• Quantitative PCR (qPCR)
  • Nucleic acid test (NAT) or Nucleic acid amplification test (NAATs)
  • Reverse transcription loop-mediated isothermal amplification (RT-LAMP)
  • Isothermal amplification
  • Droplet digital PCR or digital droplet PCR (ddPCR)
  • Transcription-mediated amplification (TMA)
  • RNA (Ribonucleic acid)
  • Ct (cycle threshold)
  • CRISPR
  • Sequencing
  • Next generational sequencing (NGS) or whole genome sequencing (WGS)
  • Oxford Nanopore sequencing (LamPORE)
  • Detection of the N gene
  • Detection of Orf1a/b
  • Detection of the S gene
  • Detection of the E gene
  • Detection of the RdRp gene

The test result must include the traveller’s name, date of birth, name and civic address of the facility that administered the test, the date on which the test was conducted, the type of test conducted, and the test result. Ensure the testing facility you attend lists all these details.

Although a PCR test is sufficient, travellers entering the United States only require a rapid antigen test, which is significantly less expensive and less invasive.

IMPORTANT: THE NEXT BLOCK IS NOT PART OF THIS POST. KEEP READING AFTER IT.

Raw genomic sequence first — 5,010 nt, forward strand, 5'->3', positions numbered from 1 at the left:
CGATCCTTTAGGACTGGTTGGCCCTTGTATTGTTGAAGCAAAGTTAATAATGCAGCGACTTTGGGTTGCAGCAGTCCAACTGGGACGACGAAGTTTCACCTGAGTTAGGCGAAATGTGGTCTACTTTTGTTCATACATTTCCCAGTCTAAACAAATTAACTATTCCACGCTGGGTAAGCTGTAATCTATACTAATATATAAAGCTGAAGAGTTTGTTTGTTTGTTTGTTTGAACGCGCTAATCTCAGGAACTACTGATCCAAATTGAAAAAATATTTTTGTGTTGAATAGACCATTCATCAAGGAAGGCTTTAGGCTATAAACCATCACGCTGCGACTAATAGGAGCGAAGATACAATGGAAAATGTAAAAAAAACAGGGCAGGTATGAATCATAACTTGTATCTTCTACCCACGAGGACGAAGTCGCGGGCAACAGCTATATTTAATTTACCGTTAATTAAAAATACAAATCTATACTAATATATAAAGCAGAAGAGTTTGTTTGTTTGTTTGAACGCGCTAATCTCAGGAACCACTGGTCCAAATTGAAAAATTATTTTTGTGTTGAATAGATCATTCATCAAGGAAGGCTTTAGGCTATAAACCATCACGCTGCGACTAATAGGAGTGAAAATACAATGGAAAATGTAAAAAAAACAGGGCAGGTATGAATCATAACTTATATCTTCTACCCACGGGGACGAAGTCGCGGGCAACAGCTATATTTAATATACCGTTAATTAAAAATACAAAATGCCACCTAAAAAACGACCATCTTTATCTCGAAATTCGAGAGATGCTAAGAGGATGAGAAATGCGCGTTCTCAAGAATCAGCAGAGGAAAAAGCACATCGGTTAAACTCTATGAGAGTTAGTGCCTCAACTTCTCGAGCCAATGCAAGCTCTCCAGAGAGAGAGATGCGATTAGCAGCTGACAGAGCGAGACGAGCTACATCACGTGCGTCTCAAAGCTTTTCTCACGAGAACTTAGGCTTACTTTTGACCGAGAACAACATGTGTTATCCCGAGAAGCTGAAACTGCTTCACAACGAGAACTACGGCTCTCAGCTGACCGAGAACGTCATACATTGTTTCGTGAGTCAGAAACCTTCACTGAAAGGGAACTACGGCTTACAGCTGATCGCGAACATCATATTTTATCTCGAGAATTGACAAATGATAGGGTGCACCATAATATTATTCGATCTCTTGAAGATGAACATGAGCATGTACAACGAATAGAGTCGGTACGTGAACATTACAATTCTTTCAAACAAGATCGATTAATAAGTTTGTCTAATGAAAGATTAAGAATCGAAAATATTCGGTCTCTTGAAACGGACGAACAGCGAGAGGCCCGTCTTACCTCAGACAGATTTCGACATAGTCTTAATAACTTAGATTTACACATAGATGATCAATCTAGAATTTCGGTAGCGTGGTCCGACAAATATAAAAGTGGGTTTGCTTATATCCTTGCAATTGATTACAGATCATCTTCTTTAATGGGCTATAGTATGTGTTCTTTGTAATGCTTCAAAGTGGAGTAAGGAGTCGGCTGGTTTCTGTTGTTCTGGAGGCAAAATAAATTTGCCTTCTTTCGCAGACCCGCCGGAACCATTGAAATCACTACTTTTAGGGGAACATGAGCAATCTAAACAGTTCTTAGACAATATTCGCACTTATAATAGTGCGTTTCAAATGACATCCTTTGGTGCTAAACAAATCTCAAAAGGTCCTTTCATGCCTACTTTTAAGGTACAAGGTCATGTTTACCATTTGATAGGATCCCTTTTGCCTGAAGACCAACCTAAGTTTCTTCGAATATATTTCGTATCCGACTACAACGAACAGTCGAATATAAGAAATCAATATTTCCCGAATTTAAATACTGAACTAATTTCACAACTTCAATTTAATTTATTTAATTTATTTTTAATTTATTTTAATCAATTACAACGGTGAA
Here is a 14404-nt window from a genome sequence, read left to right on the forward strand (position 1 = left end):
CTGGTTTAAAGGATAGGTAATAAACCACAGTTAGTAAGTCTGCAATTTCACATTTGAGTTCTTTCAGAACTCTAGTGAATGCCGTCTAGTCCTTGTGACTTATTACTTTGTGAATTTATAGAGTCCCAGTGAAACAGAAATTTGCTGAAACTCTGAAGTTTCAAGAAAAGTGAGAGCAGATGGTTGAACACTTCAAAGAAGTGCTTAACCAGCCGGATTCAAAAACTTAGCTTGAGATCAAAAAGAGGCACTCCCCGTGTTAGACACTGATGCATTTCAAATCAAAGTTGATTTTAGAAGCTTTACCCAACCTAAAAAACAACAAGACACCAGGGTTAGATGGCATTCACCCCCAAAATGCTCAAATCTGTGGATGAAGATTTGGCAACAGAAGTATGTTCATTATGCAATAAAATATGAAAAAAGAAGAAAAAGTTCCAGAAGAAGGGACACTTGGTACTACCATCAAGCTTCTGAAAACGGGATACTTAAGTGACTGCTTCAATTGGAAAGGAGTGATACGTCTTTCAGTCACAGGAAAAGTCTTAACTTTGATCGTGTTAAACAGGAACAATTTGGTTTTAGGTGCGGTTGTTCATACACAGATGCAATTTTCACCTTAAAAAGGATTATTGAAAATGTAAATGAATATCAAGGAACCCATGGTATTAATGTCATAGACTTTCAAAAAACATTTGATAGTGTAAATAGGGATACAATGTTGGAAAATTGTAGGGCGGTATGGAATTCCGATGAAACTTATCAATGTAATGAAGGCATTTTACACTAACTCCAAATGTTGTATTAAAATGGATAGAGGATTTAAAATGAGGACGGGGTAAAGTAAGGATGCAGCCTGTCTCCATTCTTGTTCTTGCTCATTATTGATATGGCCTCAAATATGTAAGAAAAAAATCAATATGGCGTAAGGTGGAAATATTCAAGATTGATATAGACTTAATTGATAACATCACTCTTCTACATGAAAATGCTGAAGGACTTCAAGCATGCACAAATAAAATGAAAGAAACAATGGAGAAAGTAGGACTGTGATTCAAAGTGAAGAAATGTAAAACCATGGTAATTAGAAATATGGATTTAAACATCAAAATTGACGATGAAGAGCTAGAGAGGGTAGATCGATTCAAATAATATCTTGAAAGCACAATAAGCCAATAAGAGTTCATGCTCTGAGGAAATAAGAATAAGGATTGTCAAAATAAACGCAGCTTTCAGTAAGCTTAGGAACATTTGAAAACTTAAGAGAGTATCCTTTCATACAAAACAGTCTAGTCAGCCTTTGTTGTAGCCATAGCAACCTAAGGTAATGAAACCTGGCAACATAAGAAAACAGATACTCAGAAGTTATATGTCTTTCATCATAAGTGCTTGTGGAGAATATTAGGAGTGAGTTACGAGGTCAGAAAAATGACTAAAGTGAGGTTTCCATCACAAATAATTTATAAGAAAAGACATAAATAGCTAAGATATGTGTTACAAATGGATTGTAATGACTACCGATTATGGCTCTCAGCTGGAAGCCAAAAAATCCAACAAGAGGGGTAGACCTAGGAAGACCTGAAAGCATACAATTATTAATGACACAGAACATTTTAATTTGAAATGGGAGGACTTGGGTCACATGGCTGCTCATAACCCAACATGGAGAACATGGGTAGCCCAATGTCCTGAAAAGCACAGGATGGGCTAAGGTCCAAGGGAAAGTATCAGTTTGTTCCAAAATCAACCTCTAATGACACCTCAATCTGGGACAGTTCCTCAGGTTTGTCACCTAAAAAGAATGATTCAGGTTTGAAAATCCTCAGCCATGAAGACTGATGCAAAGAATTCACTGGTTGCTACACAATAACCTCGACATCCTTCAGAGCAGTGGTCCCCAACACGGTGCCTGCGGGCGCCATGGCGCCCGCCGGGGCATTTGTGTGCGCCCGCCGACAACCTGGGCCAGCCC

Testing is not required for individuals who have had COVID-19 in the past 14-90 days and have a positive test result from that period of time.

ArriveCAN App

Individuals entering Canada must download the ArriveCAN app prior to their travel. All travellers, with limited exceptions, will need to submit the following information in the app before entering Canada:

  • Travel and contact information;
  • Quarantine plan (necessary in case one develops symptoms of COVID-19 in Canada);
  • Proof of Vaccination
  • COVID-19 symptom self-assessment.

Once you submit your information, a receipt will be displayed and emailed to you. Travellers will need to show this receipt to Canadian border services officers and airlines to confirm entry into Canada.

Non-discretionary Travel

The following are examples of travel for a non-optional or non-discretionary purpose:

Immediate family members of Canadian citizens and permanent residents of Canada

“Immediate family member” means the spouse, common law partner, parent/grandparent, dependent child, the dependent child of the dependent child, guardian or tutor of the Canadian citizen/permanent resident of Canada.

 

Extended family members of Canadian citizens and permanent residents of Canada

“Extended family member” means the non-dependent child, grandchild, sibling, half-sibling, step-sibling or grandparent of the Canadian citizen/permanent resident of Canada. It also includes individuals, over 18 years of age, that have been in an exclusive dating relationship for over 1 year in the physical presence of each other.